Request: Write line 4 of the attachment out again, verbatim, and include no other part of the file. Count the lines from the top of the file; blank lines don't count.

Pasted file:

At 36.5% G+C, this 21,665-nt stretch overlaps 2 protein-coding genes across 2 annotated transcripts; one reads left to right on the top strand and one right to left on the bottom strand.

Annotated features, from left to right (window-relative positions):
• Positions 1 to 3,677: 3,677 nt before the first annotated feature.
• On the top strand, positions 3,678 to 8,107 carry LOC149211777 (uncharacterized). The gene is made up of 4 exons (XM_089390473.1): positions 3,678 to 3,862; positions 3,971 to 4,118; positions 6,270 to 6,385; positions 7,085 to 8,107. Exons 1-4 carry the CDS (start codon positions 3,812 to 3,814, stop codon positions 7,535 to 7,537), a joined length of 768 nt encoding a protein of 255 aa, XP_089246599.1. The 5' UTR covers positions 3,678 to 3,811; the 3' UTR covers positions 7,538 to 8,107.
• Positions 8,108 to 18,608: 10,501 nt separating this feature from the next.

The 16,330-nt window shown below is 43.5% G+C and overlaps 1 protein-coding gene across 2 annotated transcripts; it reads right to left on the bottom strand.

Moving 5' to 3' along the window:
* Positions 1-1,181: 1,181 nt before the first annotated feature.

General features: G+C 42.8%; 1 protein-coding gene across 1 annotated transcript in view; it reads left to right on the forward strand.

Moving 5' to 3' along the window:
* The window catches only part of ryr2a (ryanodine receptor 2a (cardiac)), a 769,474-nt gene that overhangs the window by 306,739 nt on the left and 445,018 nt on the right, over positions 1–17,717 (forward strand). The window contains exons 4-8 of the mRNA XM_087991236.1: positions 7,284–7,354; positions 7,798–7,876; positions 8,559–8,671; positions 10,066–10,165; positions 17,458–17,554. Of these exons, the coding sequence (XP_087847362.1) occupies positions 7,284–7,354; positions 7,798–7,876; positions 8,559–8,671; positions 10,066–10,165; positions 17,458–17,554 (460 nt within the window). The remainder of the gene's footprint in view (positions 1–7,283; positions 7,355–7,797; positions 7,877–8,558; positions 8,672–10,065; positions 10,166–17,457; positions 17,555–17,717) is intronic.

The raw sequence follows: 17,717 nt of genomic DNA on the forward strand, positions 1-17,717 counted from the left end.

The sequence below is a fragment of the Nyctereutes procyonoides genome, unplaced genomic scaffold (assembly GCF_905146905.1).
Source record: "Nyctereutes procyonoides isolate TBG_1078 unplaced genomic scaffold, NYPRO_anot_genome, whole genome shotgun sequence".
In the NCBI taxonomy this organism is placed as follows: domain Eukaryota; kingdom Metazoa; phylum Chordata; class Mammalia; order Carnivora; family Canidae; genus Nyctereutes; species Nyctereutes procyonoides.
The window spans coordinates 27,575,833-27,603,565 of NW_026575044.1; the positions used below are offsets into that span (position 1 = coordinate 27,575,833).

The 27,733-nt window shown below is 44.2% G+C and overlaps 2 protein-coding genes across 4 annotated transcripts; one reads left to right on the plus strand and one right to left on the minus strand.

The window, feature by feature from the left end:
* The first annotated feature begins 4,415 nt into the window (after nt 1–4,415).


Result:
• On the top strand, positions 3,678 to 8,107 carry LOC149211777 (uncharacterized). The gene is made up of 4 exons (XM_089390473.1): positions 3,678 to 3,862; positions 3,971 to 4,118; positions 6,270 to 6,385; positions 7,085 to 8,107. Exons 1-4 carry the CDS (start codon positions 3,812 to 3,814, stop codon positions 7,535 to 7,537), a joined length of 768 nt encoding a protein of 255 aa, XP_089246599.1. The 5' UTR covers positions 3,678 to 3,811; the 3' UTR covers positions 7,538 to 8,107.